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Identification–Friend or Foe?: Media Technology and Lethal Surveillance

Joshua Reeves, School of Arts & Communication


This talk examines advances in military surveillance, especially the recent automation of enemy identification and enemy engagement and elimination. It contextualizes this development within the history of military media escalation, which requires constant technological advances to overcome limitations in humans’ capacities to sense, learn, remember, react, and communicate. We’ll conclude by reflecting on these developments’ ongoing culmination in “lethal surveillance,” in which artificial intelligence (rather than “flawed” human intelligence) is entrusted with enemy elimination decisions.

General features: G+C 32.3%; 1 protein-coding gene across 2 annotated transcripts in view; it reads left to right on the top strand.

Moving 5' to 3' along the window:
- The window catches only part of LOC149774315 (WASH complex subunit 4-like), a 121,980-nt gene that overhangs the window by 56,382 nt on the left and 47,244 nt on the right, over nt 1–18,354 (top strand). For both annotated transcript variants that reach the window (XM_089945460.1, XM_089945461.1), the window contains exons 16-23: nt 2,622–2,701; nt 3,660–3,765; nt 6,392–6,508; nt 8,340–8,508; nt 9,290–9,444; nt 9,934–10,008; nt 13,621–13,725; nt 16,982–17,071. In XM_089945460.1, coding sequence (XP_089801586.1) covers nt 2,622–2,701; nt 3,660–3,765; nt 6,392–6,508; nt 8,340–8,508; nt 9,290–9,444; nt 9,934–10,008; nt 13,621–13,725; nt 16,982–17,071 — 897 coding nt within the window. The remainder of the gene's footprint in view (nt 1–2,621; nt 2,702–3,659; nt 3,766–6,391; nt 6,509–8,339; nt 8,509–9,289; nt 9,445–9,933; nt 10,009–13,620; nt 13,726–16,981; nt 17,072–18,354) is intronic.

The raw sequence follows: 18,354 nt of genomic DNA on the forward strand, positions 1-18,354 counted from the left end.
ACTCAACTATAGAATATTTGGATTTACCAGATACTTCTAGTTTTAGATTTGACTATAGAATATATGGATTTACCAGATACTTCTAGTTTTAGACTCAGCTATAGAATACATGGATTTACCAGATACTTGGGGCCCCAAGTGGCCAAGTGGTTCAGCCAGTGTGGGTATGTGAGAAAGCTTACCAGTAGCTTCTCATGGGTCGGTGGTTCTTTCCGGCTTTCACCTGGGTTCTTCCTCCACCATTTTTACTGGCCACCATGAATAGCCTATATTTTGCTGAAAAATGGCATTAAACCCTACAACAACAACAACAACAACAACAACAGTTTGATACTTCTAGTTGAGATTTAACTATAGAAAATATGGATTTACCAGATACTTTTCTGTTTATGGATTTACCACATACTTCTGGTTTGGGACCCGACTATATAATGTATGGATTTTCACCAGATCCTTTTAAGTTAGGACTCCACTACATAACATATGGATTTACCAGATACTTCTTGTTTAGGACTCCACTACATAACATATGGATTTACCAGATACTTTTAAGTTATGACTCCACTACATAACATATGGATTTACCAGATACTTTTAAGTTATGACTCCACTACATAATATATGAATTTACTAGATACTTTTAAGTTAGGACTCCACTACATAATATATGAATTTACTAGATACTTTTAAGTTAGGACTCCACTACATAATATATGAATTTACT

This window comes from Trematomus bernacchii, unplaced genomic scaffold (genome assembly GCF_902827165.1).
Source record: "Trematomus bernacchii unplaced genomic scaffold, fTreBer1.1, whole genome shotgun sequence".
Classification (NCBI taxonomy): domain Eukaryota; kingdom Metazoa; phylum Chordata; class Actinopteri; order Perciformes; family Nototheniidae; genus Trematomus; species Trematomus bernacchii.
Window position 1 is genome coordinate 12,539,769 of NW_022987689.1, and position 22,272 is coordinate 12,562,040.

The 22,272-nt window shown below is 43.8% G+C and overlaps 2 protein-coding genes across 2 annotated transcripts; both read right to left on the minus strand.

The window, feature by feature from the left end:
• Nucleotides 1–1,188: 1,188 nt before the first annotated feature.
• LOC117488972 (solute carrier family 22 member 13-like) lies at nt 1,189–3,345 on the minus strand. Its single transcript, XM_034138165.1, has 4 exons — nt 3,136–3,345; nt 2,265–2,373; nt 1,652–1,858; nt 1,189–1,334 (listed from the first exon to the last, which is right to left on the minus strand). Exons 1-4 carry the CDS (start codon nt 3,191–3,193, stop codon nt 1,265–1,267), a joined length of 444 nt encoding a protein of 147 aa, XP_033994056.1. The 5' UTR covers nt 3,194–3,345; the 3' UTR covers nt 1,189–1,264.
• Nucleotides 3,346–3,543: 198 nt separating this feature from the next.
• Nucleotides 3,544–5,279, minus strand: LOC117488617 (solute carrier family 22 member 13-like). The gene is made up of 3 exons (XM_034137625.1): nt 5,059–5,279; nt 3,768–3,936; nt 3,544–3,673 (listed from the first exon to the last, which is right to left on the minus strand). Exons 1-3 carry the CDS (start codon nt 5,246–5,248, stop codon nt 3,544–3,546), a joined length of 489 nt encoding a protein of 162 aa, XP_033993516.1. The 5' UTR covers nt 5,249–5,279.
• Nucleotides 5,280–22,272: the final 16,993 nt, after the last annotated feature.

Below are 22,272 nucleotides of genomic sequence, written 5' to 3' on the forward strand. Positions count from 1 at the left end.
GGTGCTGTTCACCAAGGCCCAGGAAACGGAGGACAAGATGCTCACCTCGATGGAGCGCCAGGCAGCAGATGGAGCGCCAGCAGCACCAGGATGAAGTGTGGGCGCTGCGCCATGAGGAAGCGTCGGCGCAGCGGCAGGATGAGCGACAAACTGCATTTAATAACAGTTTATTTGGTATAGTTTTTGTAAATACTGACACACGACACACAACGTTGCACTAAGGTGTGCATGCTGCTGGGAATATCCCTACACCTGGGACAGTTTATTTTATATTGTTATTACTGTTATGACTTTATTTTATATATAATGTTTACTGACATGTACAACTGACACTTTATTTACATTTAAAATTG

Joshua Reeves is on the faculties of New Media Communications and Speech Communication at Oregon State University, where he teaches classes in media theory and rhetoric. He is an associate editor of Surveillance & Society, the international journal of surveillance studies. His first book, Citizen Spies: The Long Rise of America’s Surveillance Society, was released by NYU Press in 2017, and his second book, Killer Apps: War, Media, Machine, written with Jeremy Packer, will be available from Duke University Press in February, 2020.

Monday, March 2 at 4:00pm to 5:00pm

Autzen House
811 SW Jefferson Avenue Corvallis, OR 97333-4506

Event Type

Lecture or Presentation

Event Topic

Academic, Research


Community, Faculty and Staff, Student, Alumni





School of Arts and Communication , Center for the Humanities
Contact Name

Center for the Humanities

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